ticular manner to the style of colour^
ing peculiar to the Venetian school.
From Mantua he visited Rome,
Venice, and other cities of Italy, and
studied the works of the greatest
painters, from the time of RafFaelle
to his own, and accomplished him-
self in colouring, by the accurat* ob-
servations he made on the style of |
Titian and Paolo Veronese. How- I
ever, he neglected to refine his taste
as much as he ought by the antique, |
though most of the memorable artists
in painting had sublimed their own j
ideas of grace, expression, elegant |
simplicity, beautiful proportion, and j
nature, principally by their making
those antiques their perpetual studies
and models. In a few years the
fame of this master flew through ,
every part of Europe, nor were the '
works of any painter more univer-
sally admired or coveted. His dis-
tinguished powers in the art procured j
him employment for the ornaments
of churches, convents, palaces of the
principal crowned heads, and the
houses of the nobility and gentry of
all nations ; whilst his learning, his
politeness of manners, and amiable
accomplishments of mind, introduced
him to the particular affection of the
kings of England, Spain, and other
monarchs, by each of whom he was
caressed, honoured, and splendidly
rewarded. He was even employed
in a ministerial capacity by the king
of Spain, to make overtures from
that court to the court of London ;
and although the rank of Rubens
would not permit king Charles I. to
receive him in a public character, yet
he showed him all possible marks of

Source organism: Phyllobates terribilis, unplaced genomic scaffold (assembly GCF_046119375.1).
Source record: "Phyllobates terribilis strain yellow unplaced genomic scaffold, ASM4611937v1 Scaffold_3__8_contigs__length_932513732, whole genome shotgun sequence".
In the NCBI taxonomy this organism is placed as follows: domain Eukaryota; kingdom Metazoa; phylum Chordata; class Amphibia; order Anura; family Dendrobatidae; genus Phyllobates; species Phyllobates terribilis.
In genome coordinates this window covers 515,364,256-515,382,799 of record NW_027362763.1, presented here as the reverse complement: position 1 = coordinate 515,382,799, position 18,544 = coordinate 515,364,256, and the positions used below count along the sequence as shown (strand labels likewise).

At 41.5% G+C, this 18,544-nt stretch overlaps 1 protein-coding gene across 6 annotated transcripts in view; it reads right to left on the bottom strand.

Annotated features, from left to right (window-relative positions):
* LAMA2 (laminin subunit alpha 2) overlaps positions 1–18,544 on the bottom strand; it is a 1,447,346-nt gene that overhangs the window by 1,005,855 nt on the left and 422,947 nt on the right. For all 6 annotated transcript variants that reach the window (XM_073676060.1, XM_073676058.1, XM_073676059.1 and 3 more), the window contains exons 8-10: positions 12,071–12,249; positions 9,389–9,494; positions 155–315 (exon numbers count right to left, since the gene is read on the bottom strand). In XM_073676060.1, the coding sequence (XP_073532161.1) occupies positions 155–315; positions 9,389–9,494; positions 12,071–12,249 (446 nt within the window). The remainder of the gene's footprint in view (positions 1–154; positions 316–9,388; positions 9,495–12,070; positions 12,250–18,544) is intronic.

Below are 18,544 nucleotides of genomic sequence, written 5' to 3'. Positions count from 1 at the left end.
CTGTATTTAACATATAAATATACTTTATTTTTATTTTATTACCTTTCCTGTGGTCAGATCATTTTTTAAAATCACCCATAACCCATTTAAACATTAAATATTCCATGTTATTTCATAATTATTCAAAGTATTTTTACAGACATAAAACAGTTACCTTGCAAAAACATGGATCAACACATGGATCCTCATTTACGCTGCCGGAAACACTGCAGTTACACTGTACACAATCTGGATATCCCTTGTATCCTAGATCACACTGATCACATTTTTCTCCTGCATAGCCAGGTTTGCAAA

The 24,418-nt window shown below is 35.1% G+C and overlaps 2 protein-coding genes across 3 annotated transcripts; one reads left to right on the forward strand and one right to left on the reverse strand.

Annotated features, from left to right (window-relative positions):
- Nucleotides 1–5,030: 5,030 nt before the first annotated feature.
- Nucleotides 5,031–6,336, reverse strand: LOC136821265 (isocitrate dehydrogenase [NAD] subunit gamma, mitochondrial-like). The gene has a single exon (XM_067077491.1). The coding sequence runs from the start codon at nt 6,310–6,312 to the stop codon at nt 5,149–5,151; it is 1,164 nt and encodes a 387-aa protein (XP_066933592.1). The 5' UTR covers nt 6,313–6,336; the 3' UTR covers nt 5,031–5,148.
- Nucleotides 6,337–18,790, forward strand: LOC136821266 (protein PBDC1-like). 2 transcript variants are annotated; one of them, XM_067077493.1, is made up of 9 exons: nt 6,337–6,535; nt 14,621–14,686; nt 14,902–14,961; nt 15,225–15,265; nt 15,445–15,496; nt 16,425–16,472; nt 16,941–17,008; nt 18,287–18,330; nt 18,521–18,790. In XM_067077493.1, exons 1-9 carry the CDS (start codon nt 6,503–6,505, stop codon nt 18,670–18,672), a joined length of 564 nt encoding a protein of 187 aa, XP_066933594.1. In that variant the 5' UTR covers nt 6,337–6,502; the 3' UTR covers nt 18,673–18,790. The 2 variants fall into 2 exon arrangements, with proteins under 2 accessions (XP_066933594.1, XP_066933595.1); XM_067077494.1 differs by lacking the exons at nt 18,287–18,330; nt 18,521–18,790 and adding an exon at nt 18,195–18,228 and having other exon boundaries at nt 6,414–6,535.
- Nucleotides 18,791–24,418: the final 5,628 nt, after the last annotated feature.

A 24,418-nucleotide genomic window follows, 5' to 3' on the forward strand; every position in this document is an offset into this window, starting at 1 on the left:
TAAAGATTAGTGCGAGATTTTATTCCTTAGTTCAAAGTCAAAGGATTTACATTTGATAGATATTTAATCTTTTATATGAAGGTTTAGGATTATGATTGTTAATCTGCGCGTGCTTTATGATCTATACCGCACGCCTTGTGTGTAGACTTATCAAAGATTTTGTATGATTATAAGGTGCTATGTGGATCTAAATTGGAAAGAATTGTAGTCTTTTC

respect, on account of his ezcellencer
in his profession; and having en-
gaged him to adorn some of the
apartments at Whitehall, he conw
ferred on him the honour o/ knight-
hood, as a public acknowledgment
of his merit. That' transaction has
been misrepresented by some French
writers, wlio, through an excess
of ignorance and effrontery, have
absurdly affirmed that Rubens wa»
knighted by the king, sitting on h»
throne in full parliament. The
knowledge of Rubens in classical and
polite literature qualified him to ex-
cel in allegorical and emblematical
compositions ; and the public may
sufiiciently judge of his genius iit
that manner of designing, by hi»
paintings in the Luxemburg Gallery,
which describe the life of Mary dc
Medicis; and which are too well
known to require a particular de-
scription, the prints after those
celebrated designs being in the hands
of most of the lovers of the art.
His style of colouring is lively, glow-
ing, and natural; his expression
noble and just; and his invention
amazingly fertile. His pencil is
mellow, his execution remarkably
free, and his pictures are finished in
such a manner as to jMToduce a pleasr-
ing and a striking effect He is by
all allowed to have carried the art of
colouring to its highest pitch; for he
so thoroughly understood the true
principles of the chiaro-scuro, and
so judiciously and happily managed
it, that he gave the utmost round-
ness, relief, and harmony, to each
particular figure, and to the whole
together; and his groups were dis-
posed with such accurate skill, as to
attract, and indeed generally to com.
pel, the eye of the spectator to the
principal object. His draperies nx»
simple, but grand, broad, and well
placed ; and his carnations have truly
the look of nature, and the warmth



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•of real life. The greatest excellence
of Rubens appeared in his grand
compositions-; for, as they were to
be seen at a distance, he laid on a
proper body of colours, with an un-
oommon freedom of hand, and fixed